J

#### jacob navia

have slightly modified the ccl to accomodate infinite arrays. Here is a

small blurb explaining how it works

-----------------------------------------------------------------------

Infinite arrays

---------------

We can conceptually define an array as a function that maps an input

value *index* into some output that is the *value* of the

array at that position.

In this context, an infinite array is a function that maps any member

from the set of positive natural numbers (a size_t) into some

resulting value. This function must have a value for all possible input

values of its size_t argument. For instance the function

value=(index+5)/(index-5) is not usable since it would provoke a

division by zero at index=5.

Infinite arrays exist in many computer languages.

o In APL they were proposed by McDonnel and Shallit in their paper

"Extending APL to Infinity" [1].

o Common lisp has the "Series" construct that is similar to infinite

arrays.

o The Translucid computer language features each variable as an

infinite array of all its values [2]

Since in the C language arrays must contain elements of the same type,

obvious restrictions apply: all C types have specific bounds (defined

in the appropiate headers) so that a conceptually correct function like

the Fibonacci function for instance, is not usable beyond a certain

value of the input index because of output overflow: the Fibonacci

numbers grow without limit.

To implement an infinite array using the library is relatively easy.

The iVector interface has the necessary hooks for doing this.

When an index error occurs, the library calls the error function of the

given vector passing it the name of the function, the integer constant

CONTAINER_ERROR_INDEX, and a pointer to the array and the requested

index. If the error function returns any other value than Null,

the Library will assume that it is a valid pointer to some result where

the real value of the array at that position is stored.

Using this information we can write this first simple implementation of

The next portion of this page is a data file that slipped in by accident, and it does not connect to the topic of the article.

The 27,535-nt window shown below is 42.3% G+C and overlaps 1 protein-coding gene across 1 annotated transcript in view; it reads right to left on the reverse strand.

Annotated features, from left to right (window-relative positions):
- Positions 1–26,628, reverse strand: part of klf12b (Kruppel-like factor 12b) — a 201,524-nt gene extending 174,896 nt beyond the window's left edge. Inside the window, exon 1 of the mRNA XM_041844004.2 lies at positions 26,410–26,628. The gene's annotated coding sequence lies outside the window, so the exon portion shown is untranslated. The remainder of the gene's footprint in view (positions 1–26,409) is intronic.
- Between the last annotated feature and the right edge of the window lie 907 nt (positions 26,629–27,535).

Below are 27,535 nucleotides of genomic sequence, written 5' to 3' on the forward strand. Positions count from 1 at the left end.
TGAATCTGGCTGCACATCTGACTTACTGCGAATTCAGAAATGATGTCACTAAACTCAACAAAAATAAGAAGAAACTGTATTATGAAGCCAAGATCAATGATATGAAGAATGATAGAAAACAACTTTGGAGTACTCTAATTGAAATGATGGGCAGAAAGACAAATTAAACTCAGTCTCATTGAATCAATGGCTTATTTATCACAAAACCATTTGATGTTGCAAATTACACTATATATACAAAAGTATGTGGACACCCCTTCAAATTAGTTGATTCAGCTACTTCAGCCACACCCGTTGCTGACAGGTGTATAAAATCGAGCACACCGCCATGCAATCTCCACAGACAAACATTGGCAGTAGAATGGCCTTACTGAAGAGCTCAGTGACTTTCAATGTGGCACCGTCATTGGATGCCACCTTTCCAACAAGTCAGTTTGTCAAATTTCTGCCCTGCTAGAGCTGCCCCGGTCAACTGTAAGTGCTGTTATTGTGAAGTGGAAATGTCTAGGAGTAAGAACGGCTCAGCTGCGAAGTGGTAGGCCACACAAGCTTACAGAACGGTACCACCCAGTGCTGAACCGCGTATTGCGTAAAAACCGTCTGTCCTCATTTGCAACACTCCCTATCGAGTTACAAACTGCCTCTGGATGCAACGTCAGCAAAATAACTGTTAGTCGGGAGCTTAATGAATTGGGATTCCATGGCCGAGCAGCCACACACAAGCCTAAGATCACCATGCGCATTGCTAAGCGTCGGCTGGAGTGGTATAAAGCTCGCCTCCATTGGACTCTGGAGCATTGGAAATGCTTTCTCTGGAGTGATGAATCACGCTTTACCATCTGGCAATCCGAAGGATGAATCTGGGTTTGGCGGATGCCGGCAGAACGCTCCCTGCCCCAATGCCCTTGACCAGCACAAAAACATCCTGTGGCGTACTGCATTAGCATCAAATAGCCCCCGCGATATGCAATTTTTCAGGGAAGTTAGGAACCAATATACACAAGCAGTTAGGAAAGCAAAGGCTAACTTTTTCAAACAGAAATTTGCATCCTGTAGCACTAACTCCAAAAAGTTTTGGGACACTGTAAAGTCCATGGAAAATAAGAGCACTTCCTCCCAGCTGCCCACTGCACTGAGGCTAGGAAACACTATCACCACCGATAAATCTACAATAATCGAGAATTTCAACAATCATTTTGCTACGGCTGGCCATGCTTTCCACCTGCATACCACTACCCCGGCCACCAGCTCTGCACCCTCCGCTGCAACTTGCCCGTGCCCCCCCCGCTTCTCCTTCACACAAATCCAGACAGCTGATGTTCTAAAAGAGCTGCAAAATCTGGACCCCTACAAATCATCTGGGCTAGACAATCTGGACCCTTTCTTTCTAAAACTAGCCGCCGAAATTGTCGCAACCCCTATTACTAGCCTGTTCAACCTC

an in finite array. The array function will be the identity

function i.e. the array will contain the value of the index at each

position.

#include <stdarg.h>

#include <stdlib.h>

#include "containers.h"

static void *Fn(const char *msg,int errorCode,...)

{

va_list ap;

size_t idx;

static int value;

Vector *v;

if (errorCode != CONTAINER_ERROR_INDEX)

return iError.RaiseError(msg,errorCode);

va_start(ap,errorCode);

v = va_arg(ap,Vector *);

idx = va_arg(ap,size_t);

value = idx;

va_end(ap);

return &value;

}

Vector *CreateInfiniteArray(void)

{

VectorInterface *ivct;

Vector *result = iVector.Create(sizeof(int),1);

if (result == NULL) return result;

iVector.SetErrorFunction(result, Fn);

return result;

}

int main(void)

{

Vector *v = CreateInfiniteArray();

int i;

for (i=20; i<30;i++) {

printf("%d ",*(int *)iVector.GetElement(v,i));

}

printf("\n");

iVector.Finalize(v);

}

The central piece of the implementation is the Fn function that will be

our replacement of the default vector error function. This function

will only return something if the error is an error index. Otherwise it

calls the default function stored in a static pointer.

If the error is the expected index error, we fetch the arguments and we

set the value. The address of the static area is returned.

We have to write a special creation function that creates a vector and

replaces its error function with the our own, saving the old

value in a global variable.

We can now write our test program that returns 10 integers from our

array. Its output is:

20 21 22 23 24 25 26 27 28 29